Blessed Antonio Patrizi - 9th October

The Hermitage of Lecceto, near Siena, from its beginning in the XII century, was fertile ground for Augustinian holiness. By way of example of these so-called “beati leccetani” in the Augustinian liturgical calendar is found the memory of B. Antonio Patrizio. His background cannot be described with exactness; this because there is little sound documentation about his life. Writings about him were recorded in the XV and the XVI centuries, and in these, one finds material which is not of sound historical value. Nonetheless, the great work of the Bollandisti (Acta Sanctorum, tom. III, aprilis), of the middle of the XVII century, contains all essential information concerning the life and cult of this blessed Augustinian that had been recorded from such documentation that has been lost.

Antonio was born in Siena into the Patrizio family around the year 1267. He did not live a long life, at least according to the biographies written in the XVII and XVIII centuries. However, during the 44 years of his life he left a profound mark on society and on the Church in the Tuscany of his times. He embraced Augustinian life in the convent of Lecceto, near Siena, an old convent in a tranquil area in the middle of a thick forest where an ascetic life of prayer was the fulcrum of community life.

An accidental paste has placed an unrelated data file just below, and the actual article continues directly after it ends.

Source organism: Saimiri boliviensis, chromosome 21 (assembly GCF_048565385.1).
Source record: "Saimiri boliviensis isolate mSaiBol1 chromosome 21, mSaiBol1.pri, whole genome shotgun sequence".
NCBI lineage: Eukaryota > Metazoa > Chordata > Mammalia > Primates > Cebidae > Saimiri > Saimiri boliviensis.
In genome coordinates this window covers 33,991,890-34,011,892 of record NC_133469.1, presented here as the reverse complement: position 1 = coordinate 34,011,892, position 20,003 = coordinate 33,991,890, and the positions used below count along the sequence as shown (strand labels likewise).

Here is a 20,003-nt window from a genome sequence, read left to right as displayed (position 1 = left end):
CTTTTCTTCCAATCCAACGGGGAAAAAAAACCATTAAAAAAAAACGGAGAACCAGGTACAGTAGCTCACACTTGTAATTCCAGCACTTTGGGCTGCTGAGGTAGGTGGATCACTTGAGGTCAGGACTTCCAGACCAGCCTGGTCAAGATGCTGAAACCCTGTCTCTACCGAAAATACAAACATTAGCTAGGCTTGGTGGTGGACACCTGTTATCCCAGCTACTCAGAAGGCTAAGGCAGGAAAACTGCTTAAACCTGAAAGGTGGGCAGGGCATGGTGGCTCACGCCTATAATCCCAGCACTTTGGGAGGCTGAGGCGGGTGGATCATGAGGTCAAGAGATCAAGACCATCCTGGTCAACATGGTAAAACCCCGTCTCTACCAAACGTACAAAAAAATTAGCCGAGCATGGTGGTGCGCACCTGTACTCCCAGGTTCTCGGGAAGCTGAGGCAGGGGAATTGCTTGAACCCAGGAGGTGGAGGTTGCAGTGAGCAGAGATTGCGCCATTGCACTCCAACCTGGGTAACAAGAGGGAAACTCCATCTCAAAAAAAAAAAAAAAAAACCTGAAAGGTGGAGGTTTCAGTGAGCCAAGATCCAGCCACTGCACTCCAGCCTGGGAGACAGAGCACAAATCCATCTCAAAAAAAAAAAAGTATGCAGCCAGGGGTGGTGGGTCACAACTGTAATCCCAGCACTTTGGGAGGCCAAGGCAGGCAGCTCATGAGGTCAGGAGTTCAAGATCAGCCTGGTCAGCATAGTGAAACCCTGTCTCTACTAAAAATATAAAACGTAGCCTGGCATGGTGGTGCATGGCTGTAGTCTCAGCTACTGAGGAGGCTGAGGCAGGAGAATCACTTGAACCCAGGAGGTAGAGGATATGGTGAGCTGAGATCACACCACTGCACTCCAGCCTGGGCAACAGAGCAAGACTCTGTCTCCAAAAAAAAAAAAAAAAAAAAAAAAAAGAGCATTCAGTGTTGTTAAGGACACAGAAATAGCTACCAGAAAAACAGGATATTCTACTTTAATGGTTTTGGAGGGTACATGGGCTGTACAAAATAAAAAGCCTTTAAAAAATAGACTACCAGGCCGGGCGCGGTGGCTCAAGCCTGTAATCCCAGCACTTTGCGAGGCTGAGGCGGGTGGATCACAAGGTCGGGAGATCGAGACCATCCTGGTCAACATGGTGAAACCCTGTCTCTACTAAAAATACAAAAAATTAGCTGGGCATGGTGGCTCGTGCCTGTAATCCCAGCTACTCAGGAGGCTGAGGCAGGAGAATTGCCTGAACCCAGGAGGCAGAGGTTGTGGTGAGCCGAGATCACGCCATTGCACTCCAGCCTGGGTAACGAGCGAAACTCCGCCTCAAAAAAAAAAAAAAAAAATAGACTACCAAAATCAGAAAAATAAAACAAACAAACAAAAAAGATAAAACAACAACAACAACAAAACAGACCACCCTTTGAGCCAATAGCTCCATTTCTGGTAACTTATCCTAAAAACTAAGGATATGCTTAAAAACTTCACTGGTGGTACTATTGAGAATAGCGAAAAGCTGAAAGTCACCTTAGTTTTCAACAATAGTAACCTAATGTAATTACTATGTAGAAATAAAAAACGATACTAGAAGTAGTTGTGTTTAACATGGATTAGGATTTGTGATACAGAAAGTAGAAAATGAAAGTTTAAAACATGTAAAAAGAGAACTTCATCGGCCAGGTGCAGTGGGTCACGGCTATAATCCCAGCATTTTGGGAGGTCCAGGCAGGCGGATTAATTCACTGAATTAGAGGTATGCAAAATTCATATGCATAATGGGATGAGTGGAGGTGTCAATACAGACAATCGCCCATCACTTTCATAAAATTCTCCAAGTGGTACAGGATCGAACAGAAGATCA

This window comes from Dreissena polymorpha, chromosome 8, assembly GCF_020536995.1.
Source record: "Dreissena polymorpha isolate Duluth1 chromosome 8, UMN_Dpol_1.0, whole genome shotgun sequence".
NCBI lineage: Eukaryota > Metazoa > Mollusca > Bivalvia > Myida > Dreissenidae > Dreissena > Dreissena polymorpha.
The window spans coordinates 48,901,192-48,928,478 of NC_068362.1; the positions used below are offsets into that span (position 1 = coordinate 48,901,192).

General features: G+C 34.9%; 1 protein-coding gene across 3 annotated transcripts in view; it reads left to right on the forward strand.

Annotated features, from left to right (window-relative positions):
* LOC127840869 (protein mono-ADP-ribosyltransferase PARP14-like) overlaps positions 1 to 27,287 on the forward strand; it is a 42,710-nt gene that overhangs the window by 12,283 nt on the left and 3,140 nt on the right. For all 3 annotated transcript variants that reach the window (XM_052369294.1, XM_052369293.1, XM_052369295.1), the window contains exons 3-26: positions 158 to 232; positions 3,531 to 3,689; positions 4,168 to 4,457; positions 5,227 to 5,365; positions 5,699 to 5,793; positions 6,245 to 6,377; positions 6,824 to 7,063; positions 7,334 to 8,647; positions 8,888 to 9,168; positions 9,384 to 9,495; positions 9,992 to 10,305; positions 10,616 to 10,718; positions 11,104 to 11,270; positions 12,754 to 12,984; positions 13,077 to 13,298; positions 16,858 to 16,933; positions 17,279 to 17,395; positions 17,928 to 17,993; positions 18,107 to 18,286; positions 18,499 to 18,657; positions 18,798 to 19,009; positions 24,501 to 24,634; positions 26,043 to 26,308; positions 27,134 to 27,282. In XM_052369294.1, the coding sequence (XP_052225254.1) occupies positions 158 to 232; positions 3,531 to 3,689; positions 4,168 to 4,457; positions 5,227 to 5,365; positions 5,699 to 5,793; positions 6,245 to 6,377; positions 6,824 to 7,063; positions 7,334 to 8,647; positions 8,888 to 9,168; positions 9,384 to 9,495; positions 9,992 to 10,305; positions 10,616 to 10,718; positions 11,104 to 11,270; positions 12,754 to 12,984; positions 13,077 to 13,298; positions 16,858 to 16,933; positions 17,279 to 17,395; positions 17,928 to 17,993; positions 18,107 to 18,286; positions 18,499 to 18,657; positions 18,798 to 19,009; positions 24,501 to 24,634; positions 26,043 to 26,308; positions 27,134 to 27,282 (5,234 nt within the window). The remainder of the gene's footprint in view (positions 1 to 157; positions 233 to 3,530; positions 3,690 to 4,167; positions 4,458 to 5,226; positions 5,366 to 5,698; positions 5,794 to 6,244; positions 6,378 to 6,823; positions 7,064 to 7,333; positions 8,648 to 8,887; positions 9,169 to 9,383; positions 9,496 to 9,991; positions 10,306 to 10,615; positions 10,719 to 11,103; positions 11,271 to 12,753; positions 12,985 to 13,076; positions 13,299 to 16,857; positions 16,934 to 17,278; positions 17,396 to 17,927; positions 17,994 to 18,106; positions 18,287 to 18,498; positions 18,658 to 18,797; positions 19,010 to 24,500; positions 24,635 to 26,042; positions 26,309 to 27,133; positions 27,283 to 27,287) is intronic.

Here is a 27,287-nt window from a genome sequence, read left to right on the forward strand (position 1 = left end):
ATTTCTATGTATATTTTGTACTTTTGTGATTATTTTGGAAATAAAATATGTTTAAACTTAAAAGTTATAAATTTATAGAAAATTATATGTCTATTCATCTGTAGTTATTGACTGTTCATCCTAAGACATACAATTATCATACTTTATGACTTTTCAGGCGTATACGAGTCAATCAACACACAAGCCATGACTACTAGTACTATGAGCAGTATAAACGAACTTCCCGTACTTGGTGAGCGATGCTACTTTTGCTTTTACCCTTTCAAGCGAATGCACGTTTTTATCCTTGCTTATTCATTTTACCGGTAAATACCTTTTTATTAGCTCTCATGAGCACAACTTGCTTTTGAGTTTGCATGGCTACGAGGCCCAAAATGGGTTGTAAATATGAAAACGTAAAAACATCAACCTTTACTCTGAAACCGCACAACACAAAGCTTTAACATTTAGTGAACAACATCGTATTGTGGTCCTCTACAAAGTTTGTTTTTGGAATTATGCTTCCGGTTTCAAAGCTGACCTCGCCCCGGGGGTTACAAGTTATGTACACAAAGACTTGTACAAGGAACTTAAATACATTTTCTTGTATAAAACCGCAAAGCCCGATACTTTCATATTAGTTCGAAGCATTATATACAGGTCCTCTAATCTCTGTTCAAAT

After a year’s novitiate, he offered his life to God. A most perfect chastity was close to his heart a life. Indeed, after his formation and after receiving sacred orders, he was sent to Monticiano where he continued his vocation with great fidelity and where he ended his life in April 1311. In that city he worked ceaselessly for the good of the religious and Christian communities, to such an extent that, even to this day, that city considers that it owes to this blessed Augustinian’s life and good works its social and religious identity. In fact, devotion towards this blessed Augustinian. In fact, devotion towards him has never waned.

Two years after he had been buried in the cemetery there, his remains were placed in the Augustinian church for veneration by the faithful. That time also saw the beginning of the reverence of the faithful towards the Augustinian church. Also, at that time the old confraternity that adopted Antonio as its patron found its roots and until this day this promotes veneration towards this blessed man. Various traditions and legends are attributed to his death, such as that fresh lilies used to grow on his tomb, as an affirmation of the chase life that Antonio had lived.

Devotion remained solid over time, to the extent that in 1804 Pope Pius VII confirmed the cult and added Antonio’s name to the list of the blessed. The remembrance of B. Antonio in the liturgical calendar serves as a reminder of the hermetic roots of the Augustinian Order, roots that clearly affirm that God should have the first place in the life of all Christians.

Fr. Josef Sciberras osa

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